A few years ago, after ordering an especially magical Lyonnaise salad, I told myself I would learn to poach eggs. I approached egg-poaching in the same way I approached double pirouettes as a young ballet student: Repeat, repeat, repeat until I get it right—and try not to cry when it turns out ugly.
So I bought two dozen eggs, set two pans of water simmering, and commandeered the kitchen from my roommate for most of the morning. Through the alchemy of internet tutorials, trial and error, and intense concentration, I eventually nailed it. I banished the stringy egg-white floaties, perfected the just-set yolk, and reveled in my triumph. There’s no magic trick I learned, no ancient technique I uncovered. The key was becoming comfortable with the “slip,” the ever so gentle passing of the egg from the cup into the simmering water. Once you’ve practiced the slip, you own the slip. My mastery of it swiftly ushered in my “put an egg on it” phase, during which time my cholesterol levels soared to previously uncharted altitudes. What a rapturous time it was, that time of poached eggs. Guests were wowed. Weekday breakfast was so elegant. Oh, the salads!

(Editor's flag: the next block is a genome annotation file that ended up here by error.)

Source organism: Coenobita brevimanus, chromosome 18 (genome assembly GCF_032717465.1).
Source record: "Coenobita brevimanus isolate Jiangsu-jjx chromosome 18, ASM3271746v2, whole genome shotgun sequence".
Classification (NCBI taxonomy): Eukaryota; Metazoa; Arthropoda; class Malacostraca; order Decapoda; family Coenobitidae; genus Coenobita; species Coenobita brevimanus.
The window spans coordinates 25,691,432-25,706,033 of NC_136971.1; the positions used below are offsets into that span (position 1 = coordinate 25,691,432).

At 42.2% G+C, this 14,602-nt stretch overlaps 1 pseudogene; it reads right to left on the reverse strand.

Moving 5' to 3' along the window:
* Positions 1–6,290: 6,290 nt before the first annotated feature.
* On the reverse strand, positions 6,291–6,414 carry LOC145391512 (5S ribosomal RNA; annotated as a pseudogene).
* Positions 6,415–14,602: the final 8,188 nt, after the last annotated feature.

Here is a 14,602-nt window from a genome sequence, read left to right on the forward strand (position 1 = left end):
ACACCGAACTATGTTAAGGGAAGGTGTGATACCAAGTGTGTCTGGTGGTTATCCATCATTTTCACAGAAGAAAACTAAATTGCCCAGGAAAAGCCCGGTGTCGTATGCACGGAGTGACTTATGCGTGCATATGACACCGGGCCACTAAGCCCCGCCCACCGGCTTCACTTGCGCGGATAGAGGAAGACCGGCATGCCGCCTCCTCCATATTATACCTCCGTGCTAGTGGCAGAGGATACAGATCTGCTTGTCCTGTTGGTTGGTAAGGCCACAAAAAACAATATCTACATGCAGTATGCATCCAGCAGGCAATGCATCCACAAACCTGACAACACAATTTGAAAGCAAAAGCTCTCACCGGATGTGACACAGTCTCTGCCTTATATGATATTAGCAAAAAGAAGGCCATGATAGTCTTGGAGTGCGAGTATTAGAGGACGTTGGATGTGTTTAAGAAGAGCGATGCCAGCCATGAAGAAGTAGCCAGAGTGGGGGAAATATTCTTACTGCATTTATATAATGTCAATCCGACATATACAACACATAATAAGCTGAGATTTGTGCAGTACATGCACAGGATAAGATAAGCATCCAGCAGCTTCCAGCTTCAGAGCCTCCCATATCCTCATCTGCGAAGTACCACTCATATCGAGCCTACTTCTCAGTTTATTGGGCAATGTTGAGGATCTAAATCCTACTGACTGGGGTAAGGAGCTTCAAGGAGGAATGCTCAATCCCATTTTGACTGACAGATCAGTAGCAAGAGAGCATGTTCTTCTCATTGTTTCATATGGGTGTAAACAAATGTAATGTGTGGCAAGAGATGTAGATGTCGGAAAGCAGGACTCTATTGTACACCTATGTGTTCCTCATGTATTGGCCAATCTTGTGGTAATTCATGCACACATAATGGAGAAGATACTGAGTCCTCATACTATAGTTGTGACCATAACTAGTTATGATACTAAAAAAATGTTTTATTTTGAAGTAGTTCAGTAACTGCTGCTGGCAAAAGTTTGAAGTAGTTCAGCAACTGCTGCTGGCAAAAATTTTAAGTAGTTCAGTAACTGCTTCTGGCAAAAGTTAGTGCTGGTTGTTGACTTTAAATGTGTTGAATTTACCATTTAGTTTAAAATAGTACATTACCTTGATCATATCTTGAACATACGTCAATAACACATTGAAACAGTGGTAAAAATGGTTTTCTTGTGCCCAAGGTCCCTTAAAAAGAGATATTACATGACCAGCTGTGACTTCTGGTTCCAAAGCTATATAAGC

But in the intervening years, I lost my egg-poaching mojo. Egg poaching is like pirouettes in that way, too: If you don’t use it, you do in fact lose it. Facing a steady supply of about five eggs a day from my backyard chickens this summer, I realize I need to get back on my feet. (With the egg poaching, not the pirouettes.) So I started over: More eggs, more simmering water, more slips. Here’s how I got my groove back.
Kate’s tried-and-true poached egg
- An egg
- A cup with a handle, like a measuring cup (I use a half-cup measuring cup)
- 1 tsp. salt
- 2 Tbsp. white vinegar
- A skillet
- A slotted spoon
Fill the skillet nearly to the top with water. Add salt and bring the water to a boil. Crack the egg into the measuring cup. Once the water is just boiling, add the vinegar and move the skillet off heat. Slowly ease one side of the measuring cup with the egg in it into the water, allowing increasing volumes of water to mingle with the egg while still mostly inside the cup. Gently slide the egg out into the water, removing the cup slowly so as not to disturb the egg whites. Cover. Keep off heat. After four minutes, remove your gorgeous egg with a slotted spoon.